Canola looks pretty profitable, but so do a lot of other crops

Examining Manitoba's break-even yield risk ratio

Before you think we’ll see canola seeded from fence post to fence post this year, it’s good to look at some numbers. And while canola gets a lot of news coverage because of its futures market, the good news this year is that most other crops are showing high prices as well.

However, while these strong crop prices will influence planting decisions, issues such as bin capacity, delivery logistics, crop diversification as well as rotation requirements and other agronomic factors will counterbalance decisions based on prices alone. Fortunately, preliminary gross margin comparisons and cost-of-production estimates from various sources indicate good profit potential for most crops. And even though prices have been strong for the past several months, current price trends and forecasts are still bullish, which could improve the profit picture.

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For instance, depending on your region in Saskatchewan, a lot of crops are showing equally good or even better gross margin estimate than canola like red and green lentils, feed barley, as well as yellow and green peas. Some of the smaller crops like flax, mustard, canary and chickpeas are showing similar strong margins too. In Alberta, farmers are also seeing some excellent prices for new-crop feed barley.

Here in Manitoba other crops like soybeans, corn and oats are all showing good margins and will compete with canola for acres. For example, although the Manitoba agriculture crop production cost guideline was published a couple of months ago in January and prices have changed since then, its analysis compares break-even yields with target or average yield.

It gives a sense of how much profit margin room there is to cushion potential negative production issues or price fluctuations associated with each crop.

Source: Manitoba Agriculture & Resource Development

Most importantly, with good crop prices across the board, you want to have access to a full range of marketing strategies including options and futures for those markets that are available such as canola, wheat, soybeans, corn and even oats. Since you don’t have the same marketing flexibility for other crops like lentils, peas, durum or barley, you might as well take advantage of hedging strategies for the ones that do have associated options markets.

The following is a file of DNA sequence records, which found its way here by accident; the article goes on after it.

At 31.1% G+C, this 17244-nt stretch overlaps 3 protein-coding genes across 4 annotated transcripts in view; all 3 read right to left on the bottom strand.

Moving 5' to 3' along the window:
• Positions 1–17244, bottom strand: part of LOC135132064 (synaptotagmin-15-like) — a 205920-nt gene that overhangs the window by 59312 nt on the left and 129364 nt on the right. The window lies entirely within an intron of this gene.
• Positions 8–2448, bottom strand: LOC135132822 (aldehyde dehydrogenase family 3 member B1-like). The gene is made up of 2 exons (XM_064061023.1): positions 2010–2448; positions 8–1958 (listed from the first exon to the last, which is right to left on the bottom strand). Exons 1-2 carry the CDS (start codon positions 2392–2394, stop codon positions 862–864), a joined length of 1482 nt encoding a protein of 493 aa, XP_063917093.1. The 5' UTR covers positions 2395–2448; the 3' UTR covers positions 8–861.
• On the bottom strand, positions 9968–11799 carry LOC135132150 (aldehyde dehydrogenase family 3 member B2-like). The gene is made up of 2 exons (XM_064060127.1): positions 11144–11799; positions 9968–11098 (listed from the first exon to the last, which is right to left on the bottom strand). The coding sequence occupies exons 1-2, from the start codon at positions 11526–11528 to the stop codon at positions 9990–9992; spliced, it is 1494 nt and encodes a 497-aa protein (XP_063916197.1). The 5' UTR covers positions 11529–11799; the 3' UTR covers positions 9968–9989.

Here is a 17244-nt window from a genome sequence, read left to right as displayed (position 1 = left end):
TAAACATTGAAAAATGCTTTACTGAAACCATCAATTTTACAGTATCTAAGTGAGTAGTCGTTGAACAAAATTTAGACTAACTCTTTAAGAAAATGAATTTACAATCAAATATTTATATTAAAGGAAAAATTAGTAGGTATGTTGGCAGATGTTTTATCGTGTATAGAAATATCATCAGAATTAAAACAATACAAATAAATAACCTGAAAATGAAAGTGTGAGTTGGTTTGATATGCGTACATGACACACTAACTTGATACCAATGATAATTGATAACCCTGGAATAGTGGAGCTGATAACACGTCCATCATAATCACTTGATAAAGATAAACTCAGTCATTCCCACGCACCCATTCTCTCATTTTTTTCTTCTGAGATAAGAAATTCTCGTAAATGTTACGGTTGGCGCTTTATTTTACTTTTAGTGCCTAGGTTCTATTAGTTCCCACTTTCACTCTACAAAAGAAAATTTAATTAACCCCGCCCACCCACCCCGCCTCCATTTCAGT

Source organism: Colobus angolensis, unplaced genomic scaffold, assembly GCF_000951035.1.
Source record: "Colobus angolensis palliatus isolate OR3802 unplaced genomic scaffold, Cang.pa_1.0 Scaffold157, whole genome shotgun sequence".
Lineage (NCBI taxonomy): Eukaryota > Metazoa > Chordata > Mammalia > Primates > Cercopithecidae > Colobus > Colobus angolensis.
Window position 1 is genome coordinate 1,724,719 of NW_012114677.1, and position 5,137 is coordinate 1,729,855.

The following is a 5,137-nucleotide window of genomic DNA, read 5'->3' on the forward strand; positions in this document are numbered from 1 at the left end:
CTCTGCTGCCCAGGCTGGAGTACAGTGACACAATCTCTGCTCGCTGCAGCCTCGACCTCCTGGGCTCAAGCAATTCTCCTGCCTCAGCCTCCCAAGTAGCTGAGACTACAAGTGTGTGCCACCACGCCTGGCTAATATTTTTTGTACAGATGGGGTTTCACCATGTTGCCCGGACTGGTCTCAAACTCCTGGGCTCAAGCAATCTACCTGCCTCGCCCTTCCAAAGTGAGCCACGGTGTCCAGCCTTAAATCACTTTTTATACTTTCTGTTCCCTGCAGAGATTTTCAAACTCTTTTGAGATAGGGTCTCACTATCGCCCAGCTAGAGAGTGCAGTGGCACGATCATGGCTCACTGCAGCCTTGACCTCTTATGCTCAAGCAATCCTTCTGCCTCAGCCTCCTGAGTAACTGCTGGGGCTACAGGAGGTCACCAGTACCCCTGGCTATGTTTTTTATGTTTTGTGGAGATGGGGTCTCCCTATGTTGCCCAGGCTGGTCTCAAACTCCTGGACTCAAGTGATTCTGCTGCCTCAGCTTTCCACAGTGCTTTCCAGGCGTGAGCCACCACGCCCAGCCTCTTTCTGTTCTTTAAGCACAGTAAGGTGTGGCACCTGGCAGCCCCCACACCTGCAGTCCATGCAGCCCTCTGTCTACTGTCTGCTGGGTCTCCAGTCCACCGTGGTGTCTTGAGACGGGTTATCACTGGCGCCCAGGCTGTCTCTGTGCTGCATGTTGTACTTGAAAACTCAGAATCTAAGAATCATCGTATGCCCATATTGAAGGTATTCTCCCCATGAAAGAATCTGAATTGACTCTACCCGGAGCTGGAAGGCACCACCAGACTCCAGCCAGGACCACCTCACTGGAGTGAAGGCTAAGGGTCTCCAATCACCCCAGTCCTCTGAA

Even if you think that prices are going nowhere but higher, there are option strategies to take advantage of that view but still implement some downside protection.

Although everything looks very strong right now, you don’t want to be too complacent and forget about capturing these good prices or ignoring the downside. Although, locking in grain for delivery with the elevators shouldn’t necessarily be your first or only marketing choice. While selling some production for bin space or cash flow makes sense, you don’t want to lock in too much since there is still a lot of weather and growing ahead of you.

So, another choice is using options. The flexible nature of option strategies gives you the downside price protection you need as well as the upside potential you want, all without locking in price or committing your grain for delivery.

However, as you can imagine in this environment, option protection isn’t necessarily cheap, but when new-crop canola futures are currently near C$630/MT, soybeans are US$12.50/bu. and corn is almost US$4.90/bu., it makes it easier to invest some money in option premiums. There are also strategies you can implement to reduce and minimize the premium you pay. Regardless of the option strategy you choose, it could be the best 25 cents, 50 cents or even 75 cents per bushel you’ve ever spent whether new-crop canola goes back down to $500/tonne or to $800/tonne, soybeans go to US$10/bushel or US$15/bushel or corn goes to US$4 or US$6/bushel.

Bottom line, we all know marketing can even be challenging in a strong up-trending environment, especially with the ever-present possibility of a dramatic price reversal.

Fortunately, a rising tide lifts all boats and is a good environment for hedging strategies, particularly flexible option-based strategies implemented throughout the crop year. Some producers are more anxious to sell at these levels, while others are OK to wait and see what develops. Either way, you want to have marketing alternatives that give you the downside price protection you need as well as the upside potential you want, without locking in price or committing too much production for delivery this early in the year.

About the author

Columnist

David Derwin is a commodity portfolio manager with PI Financial Corp. The views here are his own, presented for educational purposes, rather than as specific market advice. For a copy of the complete research study “Farming Big Data — Myths, Misperceptions & Opportunities in Agriculture Commodity Hedging” contact him at [email protected]

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